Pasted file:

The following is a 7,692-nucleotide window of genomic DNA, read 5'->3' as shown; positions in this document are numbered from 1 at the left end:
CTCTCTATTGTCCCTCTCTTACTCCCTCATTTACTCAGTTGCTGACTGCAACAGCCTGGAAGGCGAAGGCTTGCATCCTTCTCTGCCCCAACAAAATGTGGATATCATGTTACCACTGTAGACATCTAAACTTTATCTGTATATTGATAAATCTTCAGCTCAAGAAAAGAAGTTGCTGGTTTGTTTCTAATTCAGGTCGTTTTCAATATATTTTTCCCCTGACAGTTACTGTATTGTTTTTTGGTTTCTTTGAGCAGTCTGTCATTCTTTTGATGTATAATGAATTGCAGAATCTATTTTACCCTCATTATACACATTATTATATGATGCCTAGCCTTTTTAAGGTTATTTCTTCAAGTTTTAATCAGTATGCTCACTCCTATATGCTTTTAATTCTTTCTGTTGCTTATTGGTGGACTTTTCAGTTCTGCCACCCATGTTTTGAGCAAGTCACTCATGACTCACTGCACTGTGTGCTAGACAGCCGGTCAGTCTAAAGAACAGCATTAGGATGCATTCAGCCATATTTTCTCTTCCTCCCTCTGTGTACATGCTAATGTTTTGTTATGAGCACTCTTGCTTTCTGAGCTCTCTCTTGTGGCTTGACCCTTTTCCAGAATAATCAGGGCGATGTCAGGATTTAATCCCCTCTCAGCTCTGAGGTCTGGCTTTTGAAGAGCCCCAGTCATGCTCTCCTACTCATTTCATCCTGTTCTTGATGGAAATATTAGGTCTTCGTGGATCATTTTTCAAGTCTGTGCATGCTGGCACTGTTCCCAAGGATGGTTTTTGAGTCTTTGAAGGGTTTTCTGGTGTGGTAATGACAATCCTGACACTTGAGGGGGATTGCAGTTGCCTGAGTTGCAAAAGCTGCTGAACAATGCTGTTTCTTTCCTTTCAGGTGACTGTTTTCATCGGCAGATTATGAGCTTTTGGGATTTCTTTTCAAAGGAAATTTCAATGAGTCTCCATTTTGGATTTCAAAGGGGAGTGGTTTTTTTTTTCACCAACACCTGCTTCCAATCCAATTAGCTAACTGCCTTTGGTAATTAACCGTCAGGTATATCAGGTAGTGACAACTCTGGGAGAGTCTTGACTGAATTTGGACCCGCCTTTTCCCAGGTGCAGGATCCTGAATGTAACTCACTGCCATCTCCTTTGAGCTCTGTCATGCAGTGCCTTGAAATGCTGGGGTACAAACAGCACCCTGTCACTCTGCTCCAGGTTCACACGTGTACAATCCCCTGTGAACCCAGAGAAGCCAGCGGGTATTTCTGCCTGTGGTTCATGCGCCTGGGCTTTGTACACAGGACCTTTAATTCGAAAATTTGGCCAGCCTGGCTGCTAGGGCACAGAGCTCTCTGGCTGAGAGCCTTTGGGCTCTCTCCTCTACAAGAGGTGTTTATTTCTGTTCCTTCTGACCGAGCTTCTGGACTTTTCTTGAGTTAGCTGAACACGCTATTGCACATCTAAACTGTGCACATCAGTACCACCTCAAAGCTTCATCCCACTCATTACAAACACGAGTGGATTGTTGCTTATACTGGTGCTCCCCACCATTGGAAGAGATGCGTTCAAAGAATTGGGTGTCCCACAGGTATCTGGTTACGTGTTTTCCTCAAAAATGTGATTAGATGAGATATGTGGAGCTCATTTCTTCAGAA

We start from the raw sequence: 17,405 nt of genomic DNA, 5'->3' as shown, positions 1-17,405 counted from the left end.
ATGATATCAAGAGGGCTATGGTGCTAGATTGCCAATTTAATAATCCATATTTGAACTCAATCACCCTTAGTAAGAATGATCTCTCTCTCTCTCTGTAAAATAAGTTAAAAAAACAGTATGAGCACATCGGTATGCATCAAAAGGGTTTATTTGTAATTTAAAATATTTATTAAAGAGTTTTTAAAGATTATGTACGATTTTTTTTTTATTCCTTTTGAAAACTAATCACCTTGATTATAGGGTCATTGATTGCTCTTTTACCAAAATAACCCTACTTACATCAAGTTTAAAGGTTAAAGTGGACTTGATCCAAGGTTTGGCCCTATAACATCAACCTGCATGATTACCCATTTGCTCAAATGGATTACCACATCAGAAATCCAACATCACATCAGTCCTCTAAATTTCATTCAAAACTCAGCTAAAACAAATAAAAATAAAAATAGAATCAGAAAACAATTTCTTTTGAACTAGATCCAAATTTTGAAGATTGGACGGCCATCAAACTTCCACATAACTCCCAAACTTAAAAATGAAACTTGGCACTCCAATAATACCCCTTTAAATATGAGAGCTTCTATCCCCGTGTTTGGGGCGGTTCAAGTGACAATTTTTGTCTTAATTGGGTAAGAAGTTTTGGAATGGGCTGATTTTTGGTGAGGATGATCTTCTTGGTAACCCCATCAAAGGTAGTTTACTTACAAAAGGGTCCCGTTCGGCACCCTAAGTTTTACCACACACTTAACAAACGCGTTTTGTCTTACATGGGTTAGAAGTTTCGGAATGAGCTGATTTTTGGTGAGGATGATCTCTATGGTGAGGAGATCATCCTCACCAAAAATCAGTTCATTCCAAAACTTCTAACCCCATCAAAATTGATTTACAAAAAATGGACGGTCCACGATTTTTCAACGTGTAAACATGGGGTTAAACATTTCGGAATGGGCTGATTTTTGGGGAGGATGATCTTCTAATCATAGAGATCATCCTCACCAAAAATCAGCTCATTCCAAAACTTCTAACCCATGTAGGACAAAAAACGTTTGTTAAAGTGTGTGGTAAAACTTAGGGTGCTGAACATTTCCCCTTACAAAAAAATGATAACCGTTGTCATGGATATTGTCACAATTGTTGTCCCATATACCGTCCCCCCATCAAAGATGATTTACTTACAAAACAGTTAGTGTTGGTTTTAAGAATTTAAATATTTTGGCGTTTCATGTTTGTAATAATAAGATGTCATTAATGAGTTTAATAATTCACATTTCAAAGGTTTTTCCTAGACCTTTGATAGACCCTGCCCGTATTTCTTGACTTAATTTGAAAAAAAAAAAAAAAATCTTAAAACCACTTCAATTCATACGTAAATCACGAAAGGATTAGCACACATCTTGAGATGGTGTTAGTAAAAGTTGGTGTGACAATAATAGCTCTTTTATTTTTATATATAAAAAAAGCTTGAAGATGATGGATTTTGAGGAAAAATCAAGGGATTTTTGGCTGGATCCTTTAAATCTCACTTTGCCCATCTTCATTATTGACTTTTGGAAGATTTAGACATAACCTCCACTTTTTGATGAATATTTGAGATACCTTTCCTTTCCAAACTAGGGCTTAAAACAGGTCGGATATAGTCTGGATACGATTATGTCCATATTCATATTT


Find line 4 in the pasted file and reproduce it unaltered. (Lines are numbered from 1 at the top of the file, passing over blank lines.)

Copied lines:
ATGATATCAAGAGGGCTATGGTGCTAGATTGCCAATTTAATAATCCATATTTGAACTCAATCACCCTTAGTAAGAATGATCTCTCTCTCTCTCTGTAAAATAAGTTAAAAAAACAGTATGAGCACATCGGTATGCATCAAAAGGGTTTATTTGTAATTTAAAATATTTATTAAAGAGTTTTTAAAGATTATGTACGATTTTTTTTTTATTCCTTTTGAAAACTAATCACCTTGATTATAGGGTCATTGATTGCTCTTTTACCAAAATAACCCTACTTACATCAAGTTTAAAGGTTAAAGTGGACTTGATCCAAGGTTTGGCCCTATAACATCAACCTGCATGATTACCCATTTGCTCAAATGGATTACCACATCAGAAATCCAACATCACATCAGTCCTCTAAATTTCATTCAAAACTCAGCTAAAACAAATAAAAATAAAAATAGAATCAGAAAACAATTTCTTTTGAACTAGATCCAAATTTTGAAGATTGGACGGCCATCAAACTTCCACATAACTCCCAAACTTAAAAATGAAACTTGGCACTCCAATAATACCCCTTTAAATATGAGAGCTTCTATCCCCGTGTTTGGGGCGGTTCAAGTGACAATTTTTGTCTTAATTGGGTAAGAAGTTTTGGAATGGGCTGATTTTTGGTGAGGATGATCTTCTTGGTAACCCCATCAAAGGTAGTTTACTTACAAAAGGGTCCCGTTCGGCACCCTAAGTTTTACCACACACTTAACAAACGCGTTTTGTCTTACATGGGTTAGAAGTTTCGGAATGAGCTGATTTTTGGTGAGGATGATCTCTATGGTGAGGAGATCATCCTCACCAAAAATCAGTTCATTCCAAAACTTCTAACCCCATCAAAATTGATTTACAAAAAATGGACGGTCCACGATTTTTCAACGTGTAAACATGGGGTTAAACATTTCGGAATGGGCTGATTTTTGGGGAGGATGATCTTCTAATCATAGAGATCATCCTCACCAAAAATCAGCTCATTCCAAAACTTCTAACCCATGTAGGACAAAAAACGTTTGTTAAAGTGTGTGGTAAAACTTAGGGTGCTGAACATTTCCCCTTACAAAAAAATGATAACCGTTGTCATGGATATTGTCACAATTGTTGTCCCATATACCGTCCCCCCATCAAAGATGATTTACTTACAAAACAGTTAGTGTTGGTTTTAAGAATTTAAATATTTTGGCGTTTCATGTTTGTAATAATAAGATGTCATTAATGAGTTTAATAATTCACATTTCAAAGGTTTTTCCTAGACCTTTGATAGACCCTGCCCGTATTTCTTGACTTAATTTGAAAAAAAAAAAAAAAATCTTAAAACCACTTCAATTCATACGTAAATCACGAAAGGATTAGCACACATCTTGAGATGGTGTTAGTAAAAGTTGGTGTGACAATAATAGCTCTTTTATTTTTATATATAAAAAAAGCTTGAAGATGATGGATTTTGAGGAAAAATCAAGGGATTTTTGGCTGGATCCTTTAAATCTCACTTTGCCCATCTTCATTATTGACTTTTGGAAGATTTAGACATAACCTCCACTTTTTGATGAATATTTGAGATACCTTTCCTTTCCAAACTAGGGCTTAAAACAGGTCGGATATAGTCTGGATACGATTATGTCCATATTCATATTT